In two to ten minutes, incorporate the phrase "The roses are lovely in Paris," and flip or toss a coin. These are the requirements for submissions to SGA's Moondance Short Film Competition.
The name is derived from the annual Sundance Film Festival in Utah, and is an event formed to encourage aspiring filmmakers to submit their cinematic creations for judging.
As long as the directives are followed, the films are allowed to follow any theme or plot the director wishes. The films may be in real life or animated.
"I don't make funny videos, just funny for me, so it will probably be a dark comedy," senior broadcast communications major Titus Ellis said.
The films will be judged based on four different categories. Winners of three of these categories will receive $30, and the grand prize winner will receive $100.
The $30 categories are "Most likely to bring a tear to my eyes," "Most likely to tickle my funny bone" and "Most likely to keep me on the edge of my seat."
The last category is "I don't know what it is, but I like it." Participants must win the majority vote in this "best-in-show," category to get the grand prize.
SGA President Ryan Smith initiated an event similar to this one last year and said it was a lot of fun.
"I had a lot of fun working on that, so I figured I'd do it again," sophomore Dustin Kaps said.
Both Kaps and Ellis plan on using their own camera equipment to complete their projects.
SGA Vice President William "Butch" Martin wanted to follow up last year's film event with another one, so he sought guidance from the film department about how to make the competition a reality.
"Any excuse to make a movie that can be seen by an audience, I am all over," Ellis said.
But making movies for a fun little on-campus competition isn't all aspiring cinematic artists are pursuing.
"It started out as a hobby, but now it is a career path," Ellis said. "I really love making movies, and I would love to do that for the rest of my life."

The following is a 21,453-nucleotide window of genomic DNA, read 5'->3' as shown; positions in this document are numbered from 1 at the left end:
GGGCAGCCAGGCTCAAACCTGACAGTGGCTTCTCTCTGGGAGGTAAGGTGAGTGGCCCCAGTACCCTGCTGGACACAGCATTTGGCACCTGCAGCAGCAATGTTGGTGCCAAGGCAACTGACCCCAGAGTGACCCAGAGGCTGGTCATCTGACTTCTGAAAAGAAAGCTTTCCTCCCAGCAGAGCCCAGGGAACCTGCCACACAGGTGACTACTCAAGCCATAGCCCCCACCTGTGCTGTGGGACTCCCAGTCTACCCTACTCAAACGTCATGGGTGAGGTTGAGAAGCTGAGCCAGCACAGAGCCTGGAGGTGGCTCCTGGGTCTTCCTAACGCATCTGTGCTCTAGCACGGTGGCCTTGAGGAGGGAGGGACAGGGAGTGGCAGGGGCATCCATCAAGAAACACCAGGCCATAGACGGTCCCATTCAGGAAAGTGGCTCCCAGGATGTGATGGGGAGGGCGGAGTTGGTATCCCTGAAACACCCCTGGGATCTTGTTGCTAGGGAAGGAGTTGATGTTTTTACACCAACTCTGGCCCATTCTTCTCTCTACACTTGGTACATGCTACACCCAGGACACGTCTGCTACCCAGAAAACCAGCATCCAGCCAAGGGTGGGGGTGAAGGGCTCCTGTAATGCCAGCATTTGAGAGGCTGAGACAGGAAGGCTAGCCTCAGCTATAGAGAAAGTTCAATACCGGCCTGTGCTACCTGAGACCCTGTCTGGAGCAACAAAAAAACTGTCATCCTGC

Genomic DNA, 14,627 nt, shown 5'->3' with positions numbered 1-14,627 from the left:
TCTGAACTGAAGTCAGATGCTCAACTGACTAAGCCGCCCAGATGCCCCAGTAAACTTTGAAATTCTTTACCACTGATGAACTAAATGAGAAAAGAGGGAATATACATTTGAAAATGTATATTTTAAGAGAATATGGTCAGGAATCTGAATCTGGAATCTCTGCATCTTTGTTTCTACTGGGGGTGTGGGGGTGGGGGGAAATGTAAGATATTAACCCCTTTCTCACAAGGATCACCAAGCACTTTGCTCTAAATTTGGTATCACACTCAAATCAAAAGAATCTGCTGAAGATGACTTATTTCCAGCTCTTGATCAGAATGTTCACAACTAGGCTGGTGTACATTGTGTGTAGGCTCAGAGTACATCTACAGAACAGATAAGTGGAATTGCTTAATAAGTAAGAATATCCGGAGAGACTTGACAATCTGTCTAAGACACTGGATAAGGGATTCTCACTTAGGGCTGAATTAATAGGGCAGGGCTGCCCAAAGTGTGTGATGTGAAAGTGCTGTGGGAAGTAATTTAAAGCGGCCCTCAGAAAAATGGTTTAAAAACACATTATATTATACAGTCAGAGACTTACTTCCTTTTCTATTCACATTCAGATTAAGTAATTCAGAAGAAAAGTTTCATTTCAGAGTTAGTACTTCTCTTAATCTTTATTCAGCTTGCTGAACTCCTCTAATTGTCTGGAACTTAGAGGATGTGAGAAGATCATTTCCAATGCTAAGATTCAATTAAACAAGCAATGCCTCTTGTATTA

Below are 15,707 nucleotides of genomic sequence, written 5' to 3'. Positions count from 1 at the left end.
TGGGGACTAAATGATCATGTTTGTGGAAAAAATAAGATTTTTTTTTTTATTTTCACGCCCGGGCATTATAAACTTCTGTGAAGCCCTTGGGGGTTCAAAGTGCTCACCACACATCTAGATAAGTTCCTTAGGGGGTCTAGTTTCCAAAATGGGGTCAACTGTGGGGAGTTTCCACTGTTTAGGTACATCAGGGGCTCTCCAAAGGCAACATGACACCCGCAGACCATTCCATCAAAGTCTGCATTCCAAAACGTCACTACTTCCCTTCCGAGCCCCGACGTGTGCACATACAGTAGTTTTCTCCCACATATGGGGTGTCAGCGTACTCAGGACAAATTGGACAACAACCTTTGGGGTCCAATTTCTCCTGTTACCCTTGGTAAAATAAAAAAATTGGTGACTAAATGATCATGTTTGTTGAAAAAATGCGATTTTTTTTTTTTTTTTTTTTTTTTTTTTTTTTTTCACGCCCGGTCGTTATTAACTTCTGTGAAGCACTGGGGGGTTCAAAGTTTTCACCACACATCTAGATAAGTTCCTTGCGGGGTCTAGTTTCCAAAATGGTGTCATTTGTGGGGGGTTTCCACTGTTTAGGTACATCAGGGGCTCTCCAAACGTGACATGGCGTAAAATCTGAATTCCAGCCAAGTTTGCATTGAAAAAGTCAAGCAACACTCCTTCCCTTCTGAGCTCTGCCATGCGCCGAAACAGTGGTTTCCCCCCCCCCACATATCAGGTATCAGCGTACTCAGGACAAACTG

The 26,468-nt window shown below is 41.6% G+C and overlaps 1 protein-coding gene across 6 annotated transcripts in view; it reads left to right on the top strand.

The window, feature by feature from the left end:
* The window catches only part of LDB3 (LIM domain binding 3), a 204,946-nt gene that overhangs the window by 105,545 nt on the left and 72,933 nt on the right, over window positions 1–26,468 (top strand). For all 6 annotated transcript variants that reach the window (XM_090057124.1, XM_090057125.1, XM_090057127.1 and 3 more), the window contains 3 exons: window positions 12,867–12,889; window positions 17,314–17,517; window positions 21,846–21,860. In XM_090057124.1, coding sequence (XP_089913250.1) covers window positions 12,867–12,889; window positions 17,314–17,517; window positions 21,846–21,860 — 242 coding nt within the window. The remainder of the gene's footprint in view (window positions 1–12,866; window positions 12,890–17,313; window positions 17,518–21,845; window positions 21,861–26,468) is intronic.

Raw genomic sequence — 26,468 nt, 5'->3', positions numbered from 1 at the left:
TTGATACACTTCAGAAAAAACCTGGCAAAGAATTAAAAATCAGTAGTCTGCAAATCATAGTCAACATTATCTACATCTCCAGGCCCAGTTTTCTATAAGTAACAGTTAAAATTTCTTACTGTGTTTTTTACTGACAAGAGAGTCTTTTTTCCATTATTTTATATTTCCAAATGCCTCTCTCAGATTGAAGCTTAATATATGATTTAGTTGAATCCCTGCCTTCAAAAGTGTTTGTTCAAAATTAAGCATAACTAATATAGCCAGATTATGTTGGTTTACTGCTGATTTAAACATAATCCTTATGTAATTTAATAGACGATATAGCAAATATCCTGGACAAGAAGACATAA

Ellis just returned from spending an entire semester working on the production process of the show "Robot Chicken" in Los Angeles. Seeing the professionals at work with stop animation inspired Ellis to want to experiment with stop animation and present his experimentations to "an uncritical OC crowd."
The technique of stop animation has been used in the production of entire movies, such as the claymation movies "Gumby," "Chicken Run" and "Tim Burton's Corpse Bride." It is also found in smaller sequenced scenes that required special effects, such as the original 1933 "King Kong," "Star Wars: Episode V- The Empire Strikes Back" and "Indiana Jones: Raiders of the Lost Ark." The art is defined in Lexico Publishing Group's dictionary at as being "frame-by-frame." According to this source, the technique "makes a physically manipulated object appear to move."
Kaps, who is majoring in corporate media, also looks forward to spending a whole semester interning through the Los Angeles Studies program sometime in his scholastic future. His talents have been utilized in the making of many OC sponsored videos for events such as Earn Your Wings and Freshman Fanfare.
This video competition is an opportunity for movie-making students to see the technological and creative process that goes into making a quality short film. Of course, there are a few limits.
"We'll weed out the films that are not OC appropriate before the public viewing," Martin said. Our vision is to have the audience participate in the judging process. We'd love to have a judge score and an audience score."
But until the viewing the first week of April, held in the DAH auditorium, no one will know a single detail of the masterpieces that will unfold on screen.
Students still wishing to compete in the film competition must sign up on the form outside of the SGA office and submit their film by 5 P.M. March 28. Any questions can be submitted to Martin at William.firstname.lastname@example.org.